Intergenerational care is not only a convenient option for those caring for both parent and child, it actually provides unique benefits unavailable in traditional day care.
Benefits for Elders
Generations United, a Washington D. C.-based advocacy group for intergenerational care, reported in July 2007 that adults enrolled in such programs have enhanced socialization opportunities and a greater sense of engagement in their communities. They have better emotional and mental health as well as stronger physical health than their counterparts in more traditional day care facilities. Julianne Joerres, marketing associate at the St. Ann Center for Adult and Child Day Care in Milwaukee, Wisconsin, elaborated on this trend. She said that when her adult clients served as mentors and teachers to the children they gained “a sense of purpose and added dignity to their lives.”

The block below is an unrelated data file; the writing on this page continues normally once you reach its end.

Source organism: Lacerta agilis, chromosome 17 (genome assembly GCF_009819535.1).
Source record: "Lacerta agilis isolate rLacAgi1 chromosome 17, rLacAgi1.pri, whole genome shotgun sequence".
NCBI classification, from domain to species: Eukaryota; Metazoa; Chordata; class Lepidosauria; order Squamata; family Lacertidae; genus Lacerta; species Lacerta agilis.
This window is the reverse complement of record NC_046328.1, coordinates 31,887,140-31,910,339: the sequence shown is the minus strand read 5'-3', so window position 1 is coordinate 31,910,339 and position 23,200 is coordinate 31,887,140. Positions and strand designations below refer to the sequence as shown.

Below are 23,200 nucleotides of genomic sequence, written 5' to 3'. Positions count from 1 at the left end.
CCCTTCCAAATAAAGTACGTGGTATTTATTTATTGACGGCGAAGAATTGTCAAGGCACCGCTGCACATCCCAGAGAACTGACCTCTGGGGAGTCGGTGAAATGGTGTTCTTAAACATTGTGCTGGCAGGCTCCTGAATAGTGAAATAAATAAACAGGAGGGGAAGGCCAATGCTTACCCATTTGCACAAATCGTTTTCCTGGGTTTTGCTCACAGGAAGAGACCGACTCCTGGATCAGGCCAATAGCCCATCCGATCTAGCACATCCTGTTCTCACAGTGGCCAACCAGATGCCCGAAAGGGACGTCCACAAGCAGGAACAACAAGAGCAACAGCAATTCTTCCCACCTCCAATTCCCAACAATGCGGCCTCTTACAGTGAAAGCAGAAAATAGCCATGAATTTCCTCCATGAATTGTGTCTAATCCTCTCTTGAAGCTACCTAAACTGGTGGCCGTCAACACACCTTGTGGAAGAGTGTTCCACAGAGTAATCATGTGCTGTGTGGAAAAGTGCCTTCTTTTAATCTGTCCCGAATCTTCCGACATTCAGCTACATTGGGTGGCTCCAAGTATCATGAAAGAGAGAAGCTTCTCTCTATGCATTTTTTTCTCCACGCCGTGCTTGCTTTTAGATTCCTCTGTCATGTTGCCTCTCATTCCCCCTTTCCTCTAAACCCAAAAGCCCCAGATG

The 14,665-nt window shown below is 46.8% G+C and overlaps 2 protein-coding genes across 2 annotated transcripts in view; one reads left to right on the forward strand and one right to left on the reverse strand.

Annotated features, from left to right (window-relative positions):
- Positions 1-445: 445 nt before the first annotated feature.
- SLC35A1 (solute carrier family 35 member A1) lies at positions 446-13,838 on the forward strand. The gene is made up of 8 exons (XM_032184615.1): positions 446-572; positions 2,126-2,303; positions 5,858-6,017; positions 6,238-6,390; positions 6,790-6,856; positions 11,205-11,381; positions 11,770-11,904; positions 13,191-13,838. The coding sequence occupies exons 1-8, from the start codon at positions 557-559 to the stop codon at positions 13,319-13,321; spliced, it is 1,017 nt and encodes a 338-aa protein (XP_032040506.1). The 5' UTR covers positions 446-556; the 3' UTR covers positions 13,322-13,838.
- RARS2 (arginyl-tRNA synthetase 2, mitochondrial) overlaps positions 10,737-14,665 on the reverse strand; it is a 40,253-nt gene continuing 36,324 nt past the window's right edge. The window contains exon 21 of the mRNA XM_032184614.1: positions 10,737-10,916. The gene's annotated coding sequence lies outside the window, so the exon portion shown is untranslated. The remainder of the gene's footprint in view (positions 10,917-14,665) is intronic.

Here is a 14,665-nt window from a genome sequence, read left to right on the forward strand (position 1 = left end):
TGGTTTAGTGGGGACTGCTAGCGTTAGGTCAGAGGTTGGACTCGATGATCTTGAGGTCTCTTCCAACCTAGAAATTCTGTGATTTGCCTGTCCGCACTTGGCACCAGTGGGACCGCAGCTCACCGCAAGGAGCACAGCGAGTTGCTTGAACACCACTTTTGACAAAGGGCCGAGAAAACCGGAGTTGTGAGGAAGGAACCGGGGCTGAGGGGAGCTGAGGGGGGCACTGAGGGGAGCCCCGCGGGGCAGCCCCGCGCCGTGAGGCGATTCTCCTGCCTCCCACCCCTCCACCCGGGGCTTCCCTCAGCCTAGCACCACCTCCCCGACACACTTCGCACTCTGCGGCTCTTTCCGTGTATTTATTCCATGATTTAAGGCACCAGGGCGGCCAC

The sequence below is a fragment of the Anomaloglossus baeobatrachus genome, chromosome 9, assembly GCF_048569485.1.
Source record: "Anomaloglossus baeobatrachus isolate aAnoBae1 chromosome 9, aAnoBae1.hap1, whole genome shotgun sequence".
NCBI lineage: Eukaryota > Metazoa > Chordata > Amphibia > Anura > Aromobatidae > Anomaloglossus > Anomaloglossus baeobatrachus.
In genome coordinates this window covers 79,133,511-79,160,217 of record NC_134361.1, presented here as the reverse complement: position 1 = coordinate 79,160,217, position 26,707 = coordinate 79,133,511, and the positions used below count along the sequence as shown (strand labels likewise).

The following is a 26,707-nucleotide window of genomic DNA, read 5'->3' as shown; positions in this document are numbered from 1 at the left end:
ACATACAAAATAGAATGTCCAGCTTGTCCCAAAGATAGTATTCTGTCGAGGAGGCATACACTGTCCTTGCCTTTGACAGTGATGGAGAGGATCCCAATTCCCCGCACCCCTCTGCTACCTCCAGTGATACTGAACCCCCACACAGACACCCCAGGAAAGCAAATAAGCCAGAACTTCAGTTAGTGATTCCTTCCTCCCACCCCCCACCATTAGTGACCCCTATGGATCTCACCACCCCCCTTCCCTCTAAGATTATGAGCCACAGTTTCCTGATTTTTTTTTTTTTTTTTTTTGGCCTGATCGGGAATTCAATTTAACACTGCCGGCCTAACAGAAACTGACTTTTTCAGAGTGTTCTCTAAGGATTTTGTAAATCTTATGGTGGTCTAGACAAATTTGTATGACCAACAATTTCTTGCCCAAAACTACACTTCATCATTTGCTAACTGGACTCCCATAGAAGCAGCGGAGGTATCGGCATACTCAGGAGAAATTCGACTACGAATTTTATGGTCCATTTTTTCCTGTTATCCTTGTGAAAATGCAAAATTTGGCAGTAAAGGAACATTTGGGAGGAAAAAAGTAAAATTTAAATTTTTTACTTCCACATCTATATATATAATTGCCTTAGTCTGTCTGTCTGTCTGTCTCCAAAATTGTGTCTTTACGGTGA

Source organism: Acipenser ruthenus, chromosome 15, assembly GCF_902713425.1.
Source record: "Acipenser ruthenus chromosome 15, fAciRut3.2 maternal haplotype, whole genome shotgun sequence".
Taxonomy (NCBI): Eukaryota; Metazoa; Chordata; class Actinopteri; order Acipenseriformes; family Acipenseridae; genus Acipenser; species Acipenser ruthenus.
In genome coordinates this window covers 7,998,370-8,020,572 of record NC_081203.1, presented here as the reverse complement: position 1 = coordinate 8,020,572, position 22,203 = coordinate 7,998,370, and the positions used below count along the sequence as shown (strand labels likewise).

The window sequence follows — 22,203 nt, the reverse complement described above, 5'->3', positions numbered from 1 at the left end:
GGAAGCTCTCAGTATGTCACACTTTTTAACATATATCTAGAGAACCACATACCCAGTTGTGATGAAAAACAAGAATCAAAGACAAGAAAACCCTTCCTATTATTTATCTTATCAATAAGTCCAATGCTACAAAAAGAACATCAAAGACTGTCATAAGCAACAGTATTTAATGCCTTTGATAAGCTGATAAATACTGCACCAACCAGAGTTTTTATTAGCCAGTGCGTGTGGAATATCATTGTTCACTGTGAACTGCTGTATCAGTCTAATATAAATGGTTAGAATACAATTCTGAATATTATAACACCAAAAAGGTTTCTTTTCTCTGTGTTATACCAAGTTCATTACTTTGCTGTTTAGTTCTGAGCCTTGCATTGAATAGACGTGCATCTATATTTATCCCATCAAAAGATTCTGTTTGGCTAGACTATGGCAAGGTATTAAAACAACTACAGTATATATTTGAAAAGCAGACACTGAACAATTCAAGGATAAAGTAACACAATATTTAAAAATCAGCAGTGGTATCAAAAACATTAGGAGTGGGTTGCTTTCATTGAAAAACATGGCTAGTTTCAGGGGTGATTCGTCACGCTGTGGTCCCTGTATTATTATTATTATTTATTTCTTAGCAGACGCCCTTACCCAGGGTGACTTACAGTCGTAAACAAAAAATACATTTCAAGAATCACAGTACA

Benefits for Children
Children, too, benefit greatly from increased positive interaction with older adults. In the same July 2007 study on intergenerational care, Generations United noted that children involved in intergenerational programming had improved academic performance, a more positive attitude to aging and were more socially and personally mature than their peers.